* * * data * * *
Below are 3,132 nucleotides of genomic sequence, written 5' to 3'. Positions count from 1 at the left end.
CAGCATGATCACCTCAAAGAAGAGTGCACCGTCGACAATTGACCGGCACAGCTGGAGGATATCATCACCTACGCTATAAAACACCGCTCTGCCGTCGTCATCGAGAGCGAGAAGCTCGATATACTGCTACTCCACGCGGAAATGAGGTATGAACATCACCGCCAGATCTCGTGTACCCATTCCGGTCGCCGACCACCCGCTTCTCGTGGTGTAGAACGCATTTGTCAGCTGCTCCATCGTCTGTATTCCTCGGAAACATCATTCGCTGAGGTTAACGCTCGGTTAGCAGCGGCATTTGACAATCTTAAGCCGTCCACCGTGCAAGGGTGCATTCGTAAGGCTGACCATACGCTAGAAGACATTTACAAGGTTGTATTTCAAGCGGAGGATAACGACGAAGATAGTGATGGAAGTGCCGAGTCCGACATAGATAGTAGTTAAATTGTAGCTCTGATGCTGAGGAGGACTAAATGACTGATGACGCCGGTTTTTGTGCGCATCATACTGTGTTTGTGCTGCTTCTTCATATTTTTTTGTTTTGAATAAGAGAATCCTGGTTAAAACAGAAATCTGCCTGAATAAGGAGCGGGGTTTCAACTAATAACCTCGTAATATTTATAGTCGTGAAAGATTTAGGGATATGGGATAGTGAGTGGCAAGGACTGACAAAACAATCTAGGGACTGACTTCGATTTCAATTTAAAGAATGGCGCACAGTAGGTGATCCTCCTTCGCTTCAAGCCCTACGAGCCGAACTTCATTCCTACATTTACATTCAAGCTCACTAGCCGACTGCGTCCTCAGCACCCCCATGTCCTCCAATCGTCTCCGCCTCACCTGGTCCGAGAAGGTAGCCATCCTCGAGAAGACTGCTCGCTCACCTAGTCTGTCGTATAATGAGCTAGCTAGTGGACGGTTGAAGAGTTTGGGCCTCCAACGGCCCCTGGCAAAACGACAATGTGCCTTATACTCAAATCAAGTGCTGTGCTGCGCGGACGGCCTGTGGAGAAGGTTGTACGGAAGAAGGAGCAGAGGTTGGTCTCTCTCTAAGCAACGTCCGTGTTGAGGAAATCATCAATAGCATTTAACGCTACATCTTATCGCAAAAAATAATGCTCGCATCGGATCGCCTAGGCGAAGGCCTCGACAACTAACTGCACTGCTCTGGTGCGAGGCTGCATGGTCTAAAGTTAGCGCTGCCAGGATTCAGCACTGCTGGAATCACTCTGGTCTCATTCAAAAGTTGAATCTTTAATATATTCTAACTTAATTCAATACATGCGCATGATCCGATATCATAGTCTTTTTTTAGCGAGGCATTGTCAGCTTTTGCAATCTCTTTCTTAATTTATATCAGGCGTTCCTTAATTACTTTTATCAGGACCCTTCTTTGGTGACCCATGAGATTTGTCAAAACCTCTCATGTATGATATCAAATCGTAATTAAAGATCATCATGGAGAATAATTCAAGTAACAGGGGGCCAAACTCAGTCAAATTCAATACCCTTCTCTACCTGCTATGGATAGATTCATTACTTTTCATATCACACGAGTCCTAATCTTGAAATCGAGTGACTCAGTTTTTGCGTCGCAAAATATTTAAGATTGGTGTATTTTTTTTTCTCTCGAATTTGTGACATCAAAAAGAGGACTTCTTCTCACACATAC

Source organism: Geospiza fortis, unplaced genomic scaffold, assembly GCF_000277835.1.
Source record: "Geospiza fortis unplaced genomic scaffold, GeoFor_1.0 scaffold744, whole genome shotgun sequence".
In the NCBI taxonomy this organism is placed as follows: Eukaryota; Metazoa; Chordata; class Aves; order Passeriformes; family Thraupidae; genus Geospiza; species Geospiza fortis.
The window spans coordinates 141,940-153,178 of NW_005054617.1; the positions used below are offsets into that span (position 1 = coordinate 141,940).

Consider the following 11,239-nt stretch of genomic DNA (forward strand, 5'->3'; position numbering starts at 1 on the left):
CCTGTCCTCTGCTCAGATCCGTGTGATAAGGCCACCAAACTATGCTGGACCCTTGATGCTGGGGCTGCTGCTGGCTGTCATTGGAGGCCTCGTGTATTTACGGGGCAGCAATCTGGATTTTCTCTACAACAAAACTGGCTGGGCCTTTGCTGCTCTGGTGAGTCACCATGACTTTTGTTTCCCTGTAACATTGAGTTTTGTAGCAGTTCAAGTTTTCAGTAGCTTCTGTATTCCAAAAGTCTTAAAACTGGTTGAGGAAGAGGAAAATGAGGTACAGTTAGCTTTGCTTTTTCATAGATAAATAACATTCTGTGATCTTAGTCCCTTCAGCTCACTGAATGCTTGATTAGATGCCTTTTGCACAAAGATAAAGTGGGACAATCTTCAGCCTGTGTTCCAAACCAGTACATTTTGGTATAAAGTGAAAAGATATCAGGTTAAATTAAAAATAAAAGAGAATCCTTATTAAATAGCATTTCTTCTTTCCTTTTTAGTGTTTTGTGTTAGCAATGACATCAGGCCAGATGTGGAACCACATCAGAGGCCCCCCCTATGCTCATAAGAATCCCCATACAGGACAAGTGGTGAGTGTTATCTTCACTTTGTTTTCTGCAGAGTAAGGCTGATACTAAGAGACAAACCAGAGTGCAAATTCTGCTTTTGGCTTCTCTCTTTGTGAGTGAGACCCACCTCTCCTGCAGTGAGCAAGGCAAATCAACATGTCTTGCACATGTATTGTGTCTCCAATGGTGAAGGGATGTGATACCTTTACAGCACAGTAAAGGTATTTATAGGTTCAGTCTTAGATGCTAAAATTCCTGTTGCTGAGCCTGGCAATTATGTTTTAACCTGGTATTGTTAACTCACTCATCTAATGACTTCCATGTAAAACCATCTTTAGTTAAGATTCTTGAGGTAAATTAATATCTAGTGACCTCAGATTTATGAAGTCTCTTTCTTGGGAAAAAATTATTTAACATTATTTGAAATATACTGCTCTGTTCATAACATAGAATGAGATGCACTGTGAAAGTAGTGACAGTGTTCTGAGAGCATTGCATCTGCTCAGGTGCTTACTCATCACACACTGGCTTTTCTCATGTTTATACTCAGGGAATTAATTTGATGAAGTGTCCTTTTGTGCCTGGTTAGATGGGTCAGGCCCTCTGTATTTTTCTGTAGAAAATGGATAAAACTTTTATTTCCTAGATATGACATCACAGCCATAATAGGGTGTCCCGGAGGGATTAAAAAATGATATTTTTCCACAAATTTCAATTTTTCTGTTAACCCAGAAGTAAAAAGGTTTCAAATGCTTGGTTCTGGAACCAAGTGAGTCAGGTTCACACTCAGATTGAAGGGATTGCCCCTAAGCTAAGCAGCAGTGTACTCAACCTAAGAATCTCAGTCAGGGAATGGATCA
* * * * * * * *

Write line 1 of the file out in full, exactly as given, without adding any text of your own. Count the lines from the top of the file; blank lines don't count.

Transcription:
Below are 3,132 nucleotides of genomic sequence, written 5' to 3'. Positions count from 1 at the left end.